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Lawmakers pump brakes on DMV plan to pay back $1 technology fees that were ruled unconstitutional

Riley Snyder
Riley Snyder
Legislature
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The Nevada DMV’s plan to pay back millions of collected $1 fees — charges declared unconstitutional by the state Supreme Court — is temporarily on ice after state lawmakers said they want additional buy-in on the plan.

Members of the Interim Finance Committee on Wednesday opted to not accept the agency’s plan to transfer $6 million in collected technology fee payments into a new refund budget account and attached disbursement plan. IFC Chair Sen. Chris Brooks (D-Las Vegas) lauded the proposal as a “creative solution” but said the committee wanted explicit approval from the court and state Senate Republicans (who filed the initial legal challenge over the fees).

“Once we pull the trigger on this, this work program, then it's out of our hands until it falls in our lap,” Brooks said.

The required payments are the result of a May decision by the Nevada Supreme Court finding that two taxes — the DMV $1 fee and a higher payroll tax rate — were unconstitutionally extended in 2019 beyond their set-in-statute expiration dates without a two-thirds vote, required for any tax bill passed by legislators. The lawsuit was filed by all members of the state Senate Republican caucus shortly after the close of the 2019 legislative session.

But while the Department of Taxation has made progress on refunding unconstitutionally collected payroll tax — reporting last week that it had refunded a total of $30.6 million to more than 22,600 businesses — the DMV has faced more roadblocks in its task to return millions of $1 transaction fees to customers.

Multiple legislative solutions to pay back the fees were proposed but ultimately dropped in the final days of the 2021 legislative session, with exasperated lawmakers finally deciding to give the DMV a $7.8 million check to pay back $5.9 million in transaction fees and related costs.

Nevada DMV Director Julie Butler briefed lawmakers on the agency’s plan — it would run a customer query and send postcards or a letter to all individuals who paid the technology fee in the 2021 fiscal year, giving them instructions on how to claim their refund. Those individuals could log onto a “secure website” and select their refund preference — either receiving it through an electronic transfer (Zelle), or opting for a paper check. 

Individuals also could opt out of receiving a refund and allow the DMV to keep the technology fee as a “donation,” and customers who did not respond within a certain amount of time would have their refunds kept in the state’s Unclaimed Property system. Those who paid multiple installments of the $1 fee (such as for multiple vehicles or trailers) would receive their refund and interest in a single payment.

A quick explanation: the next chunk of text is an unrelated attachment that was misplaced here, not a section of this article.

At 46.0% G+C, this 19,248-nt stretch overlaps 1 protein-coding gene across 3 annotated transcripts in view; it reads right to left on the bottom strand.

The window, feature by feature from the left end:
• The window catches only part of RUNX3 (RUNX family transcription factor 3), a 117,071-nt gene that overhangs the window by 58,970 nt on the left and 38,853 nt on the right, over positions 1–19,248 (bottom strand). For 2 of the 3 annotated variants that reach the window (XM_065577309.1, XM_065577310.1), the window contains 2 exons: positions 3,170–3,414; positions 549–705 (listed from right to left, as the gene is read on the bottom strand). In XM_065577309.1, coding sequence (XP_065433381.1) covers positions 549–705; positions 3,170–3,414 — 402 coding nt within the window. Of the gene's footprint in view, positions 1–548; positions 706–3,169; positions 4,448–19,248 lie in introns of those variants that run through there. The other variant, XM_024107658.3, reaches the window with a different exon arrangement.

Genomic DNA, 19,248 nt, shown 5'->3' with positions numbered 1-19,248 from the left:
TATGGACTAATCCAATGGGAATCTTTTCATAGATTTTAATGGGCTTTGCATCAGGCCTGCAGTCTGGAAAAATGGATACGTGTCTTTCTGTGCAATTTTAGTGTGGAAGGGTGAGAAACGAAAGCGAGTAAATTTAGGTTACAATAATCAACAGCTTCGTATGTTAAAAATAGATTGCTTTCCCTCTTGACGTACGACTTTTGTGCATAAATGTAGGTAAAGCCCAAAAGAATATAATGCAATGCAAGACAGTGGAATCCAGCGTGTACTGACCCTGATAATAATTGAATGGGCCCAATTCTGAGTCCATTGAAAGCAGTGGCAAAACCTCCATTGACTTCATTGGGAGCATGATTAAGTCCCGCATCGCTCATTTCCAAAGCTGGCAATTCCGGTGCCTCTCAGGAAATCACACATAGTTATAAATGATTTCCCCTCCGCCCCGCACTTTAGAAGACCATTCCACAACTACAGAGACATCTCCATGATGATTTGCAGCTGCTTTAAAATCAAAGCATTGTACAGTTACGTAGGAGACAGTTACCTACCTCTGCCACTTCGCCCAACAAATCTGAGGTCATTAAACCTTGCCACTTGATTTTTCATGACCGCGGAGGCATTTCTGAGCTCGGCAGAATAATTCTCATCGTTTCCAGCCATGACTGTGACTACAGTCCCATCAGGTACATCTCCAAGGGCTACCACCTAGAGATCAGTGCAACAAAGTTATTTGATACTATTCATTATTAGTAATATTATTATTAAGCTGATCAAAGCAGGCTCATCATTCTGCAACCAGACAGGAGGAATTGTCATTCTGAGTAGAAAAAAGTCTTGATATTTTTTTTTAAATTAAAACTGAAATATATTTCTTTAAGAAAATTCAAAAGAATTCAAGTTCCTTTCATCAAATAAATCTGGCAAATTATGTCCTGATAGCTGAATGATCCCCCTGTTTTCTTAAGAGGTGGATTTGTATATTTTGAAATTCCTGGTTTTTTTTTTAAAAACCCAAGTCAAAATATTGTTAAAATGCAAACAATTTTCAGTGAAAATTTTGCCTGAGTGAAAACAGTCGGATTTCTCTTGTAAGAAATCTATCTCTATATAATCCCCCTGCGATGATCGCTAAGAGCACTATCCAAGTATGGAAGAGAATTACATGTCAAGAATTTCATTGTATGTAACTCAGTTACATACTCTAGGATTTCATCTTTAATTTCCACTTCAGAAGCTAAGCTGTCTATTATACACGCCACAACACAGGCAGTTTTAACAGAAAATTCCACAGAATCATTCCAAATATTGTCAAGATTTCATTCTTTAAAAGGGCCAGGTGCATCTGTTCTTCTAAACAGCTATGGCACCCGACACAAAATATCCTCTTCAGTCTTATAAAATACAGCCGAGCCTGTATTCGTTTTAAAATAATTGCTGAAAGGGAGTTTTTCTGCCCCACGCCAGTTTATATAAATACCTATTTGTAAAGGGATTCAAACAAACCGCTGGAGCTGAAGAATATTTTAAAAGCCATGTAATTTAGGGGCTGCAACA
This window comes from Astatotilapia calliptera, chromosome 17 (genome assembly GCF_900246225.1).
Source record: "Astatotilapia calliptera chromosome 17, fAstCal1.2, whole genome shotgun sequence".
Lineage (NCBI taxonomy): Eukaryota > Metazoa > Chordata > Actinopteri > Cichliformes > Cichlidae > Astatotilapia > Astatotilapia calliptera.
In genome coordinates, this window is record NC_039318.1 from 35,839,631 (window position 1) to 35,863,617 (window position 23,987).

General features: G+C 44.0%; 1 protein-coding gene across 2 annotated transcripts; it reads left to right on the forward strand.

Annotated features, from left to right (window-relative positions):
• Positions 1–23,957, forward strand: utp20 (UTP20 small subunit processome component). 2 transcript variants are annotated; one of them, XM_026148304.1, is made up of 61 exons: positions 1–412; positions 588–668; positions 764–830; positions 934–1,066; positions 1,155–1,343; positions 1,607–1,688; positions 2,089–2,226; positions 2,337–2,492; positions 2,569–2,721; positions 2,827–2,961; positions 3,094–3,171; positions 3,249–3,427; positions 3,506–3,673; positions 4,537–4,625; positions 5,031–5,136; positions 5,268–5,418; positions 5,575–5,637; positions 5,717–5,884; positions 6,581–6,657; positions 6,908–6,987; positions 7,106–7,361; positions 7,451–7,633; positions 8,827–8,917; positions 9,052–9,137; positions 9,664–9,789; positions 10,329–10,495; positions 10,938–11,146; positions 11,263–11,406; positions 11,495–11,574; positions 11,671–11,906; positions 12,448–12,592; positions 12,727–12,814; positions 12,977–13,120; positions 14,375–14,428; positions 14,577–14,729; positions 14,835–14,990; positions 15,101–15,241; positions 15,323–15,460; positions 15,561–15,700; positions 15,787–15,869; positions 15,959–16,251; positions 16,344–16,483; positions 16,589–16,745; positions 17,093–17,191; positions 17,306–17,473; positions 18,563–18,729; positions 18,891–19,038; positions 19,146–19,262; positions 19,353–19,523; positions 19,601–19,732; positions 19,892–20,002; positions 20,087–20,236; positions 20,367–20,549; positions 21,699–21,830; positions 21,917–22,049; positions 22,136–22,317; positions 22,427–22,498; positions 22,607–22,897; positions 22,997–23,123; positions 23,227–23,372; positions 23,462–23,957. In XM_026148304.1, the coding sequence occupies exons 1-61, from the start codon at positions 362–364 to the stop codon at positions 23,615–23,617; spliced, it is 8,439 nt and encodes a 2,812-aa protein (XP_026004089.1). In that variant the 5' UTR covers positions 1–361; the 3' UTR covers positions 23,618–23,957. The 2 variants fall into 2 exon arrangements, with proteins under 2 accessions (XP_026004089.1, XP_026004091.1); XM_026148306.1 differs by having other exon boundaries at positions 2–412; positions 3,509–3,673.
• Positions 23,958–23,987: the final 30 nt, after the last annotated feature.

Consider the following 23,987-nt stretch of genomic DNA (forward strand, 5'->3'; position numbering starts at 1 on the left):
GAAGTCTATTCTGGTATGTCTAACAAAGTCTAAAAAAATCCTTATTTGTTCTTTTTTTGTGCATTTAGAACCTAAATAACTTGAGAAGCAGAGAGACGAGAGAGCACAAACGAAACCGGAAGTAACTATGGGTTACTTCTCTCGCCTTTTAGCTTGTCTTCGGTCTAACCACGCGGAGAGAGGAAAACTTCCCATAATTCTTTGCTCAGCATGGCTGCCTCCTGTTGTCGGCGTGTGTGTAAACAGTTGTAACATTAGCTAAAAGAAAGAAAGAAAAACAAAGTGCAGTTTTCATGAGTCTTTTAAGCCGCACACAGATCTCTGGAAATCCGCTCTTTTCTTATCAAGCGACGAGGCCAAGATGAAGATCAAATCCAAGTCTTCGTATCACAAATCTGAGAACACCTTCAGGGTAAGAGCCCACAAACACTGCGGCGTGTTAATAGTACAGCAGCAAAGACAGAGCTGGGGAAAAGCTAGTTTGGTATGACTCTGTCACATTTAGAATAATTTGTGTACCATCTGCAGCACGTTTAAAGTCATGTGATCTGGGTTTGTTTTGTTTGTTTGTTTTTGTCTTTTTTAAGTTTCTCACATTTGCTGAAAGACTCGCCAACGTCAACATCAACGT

Butler said those steps were necessary because the cost of simply sending a $1 paper check to affected customers in the state could end up costing close to $50 or $60 per check, and the agency wanted to give customers the option to opt-out after receiving several calls from customers indicating they were not interested in receiving a refund.

Asked whether the plan had the blessing of the court or attorneys for the state Senate Republicans who filed the initial lawsuit, Butler said their approval wasn’t necessary. She said she made an error in telling legislators in the final days of the 120-day session that any repayment plan needed the court or GOP buy-in, and that the agency wanted to move quickly to “get these refunds out to our customers as quickly as possible.”

“I do know our attorney has talked about our plan with opposing counsel, (but) whether or not they like the plan, it's really the department’s plan to comply with the court order,” Butler said. “We believe it's a good plan, and the more that we dither around with this, the longer it's going to take us to effectuate these refunds.”

But that course of action was questioned by Assemblywoman Maggie Carlton (D-Las Vegas), who said she wanted the buy-in from the Republicans who challenged the initial tax extension, lest they bring another lawsuit forward for not following the terms of the state Supreme Court’s order.

“I think we need to get everybody on the same page saying, ‘This is the way to move forward,’ so that we can get this finished and over and done with,” Carlton said. “We're already spending more money on it than we probably should, money that could be going to a lot of other places.”

Butler said she had spoken with Republican Senate Leader James Settlemyer (R-Minden) in May, but that his suggestions were untenable — issuing a credit on future transactions could end up benefiting new residents or other individuals who did not pay the fee, and the programming costs of adding a $1 credit to existing charges would cost “significantly more” than the plan proposed to legislators.

“We feel that this is the best solution in a bad situation,” she said.

Ultimately, Brooks instructed the DMV to bring the item back during the next IFC meeting, saying that more “conversations” needed to take place before he was comfortable moving forward with the plan.

“I think there is more work that needs to be done to give us the level of comfort we need to make sure that we're all on the same page, and that we are going to satisfy all parties involved, including the taxpaying Nevadans,” he said.

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